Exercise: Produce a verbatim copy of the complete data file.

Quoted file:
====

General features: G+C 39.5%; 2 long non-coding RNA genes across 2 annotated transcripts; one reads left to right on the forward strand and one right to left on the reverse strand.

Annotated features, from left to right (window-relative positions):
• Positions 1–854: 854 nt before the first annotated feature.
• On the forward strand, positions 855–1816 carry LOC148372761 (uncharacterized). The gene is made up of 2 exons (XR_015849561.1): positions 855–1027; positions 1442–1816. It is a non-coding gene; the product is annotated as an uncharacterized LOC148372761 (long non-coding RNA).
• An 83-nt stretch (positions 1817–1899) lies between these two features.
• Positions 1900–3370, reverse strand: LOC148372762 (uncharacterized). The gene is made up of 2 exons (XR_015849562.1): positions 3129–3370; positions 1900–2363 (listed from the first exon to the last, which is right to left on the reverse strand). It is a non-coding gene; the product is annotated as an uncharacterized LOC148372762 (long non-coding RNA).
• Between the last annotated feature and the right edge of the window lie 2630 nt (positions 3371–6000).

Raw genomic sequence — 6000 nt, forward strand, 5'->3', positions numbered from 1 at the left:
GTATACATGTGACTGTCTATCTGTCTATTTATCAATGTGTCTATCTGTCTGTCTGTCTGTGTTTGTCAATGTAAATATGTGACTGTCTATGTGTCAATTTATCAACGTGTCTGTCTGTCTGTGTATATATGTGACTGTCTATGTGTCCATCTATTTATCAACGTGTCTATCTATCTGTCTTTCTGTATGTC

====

General features: G+C 39.5%; 2 long non-coding RNA genes across 2 annotated transcripts; one reads left to right on the forward strand and one right to left on the reverse strand.

Annotated features, from left to right (window-relative positions):
• Positions 1–854: 854 nt before the first annotated feature.
• On the forward strand, positions 855–1816 carry LOC148372761 (uncharacterized). The gene is made up of 2 exons (XR_015849561.1): positions 855–1027; positions 1442–1816. It is a non-coding gene; the product is annotated as an uncharacterized LOC148372761 (long non-coding RNA).
• An 83-nt stretch (positions 1817–1899) lies between these two features.
• Positions 1900–3370, reverse strand: LOC148372762 (uncharacterized). The gene is made up of 2 exons (XR_015849562.1): positions 3129–3370; positions 1900–2363 (listed from the first exon to the last, which is right to left on the reverse strand). It is a non-coding gene; the product is annotated as an uncharacterized LOC148372762 (long non-coding RNA).
• Between the last annotated feature and the right edge of the window lie 2630 nt (positions 3371–6000).

Raw genomic sequence — 6000 nt, forward strand, 5'->3', positions numbered from 1 at the left:
GTATACATGTGACTGTCTATCTGTCTATTTATCAATGTGTCTATCTGTCTGTCTGTCTGTGTTTGTCAATGTAAATATGTGACTGTCTATGTGTCAATTTATCAACGTGTCTGTCTGTCTGTGTATATATGTGACTGTCTATGTGTCCATCTATTTATCAACGTGTCTATCTATCTGTCTTTCTGTATGTC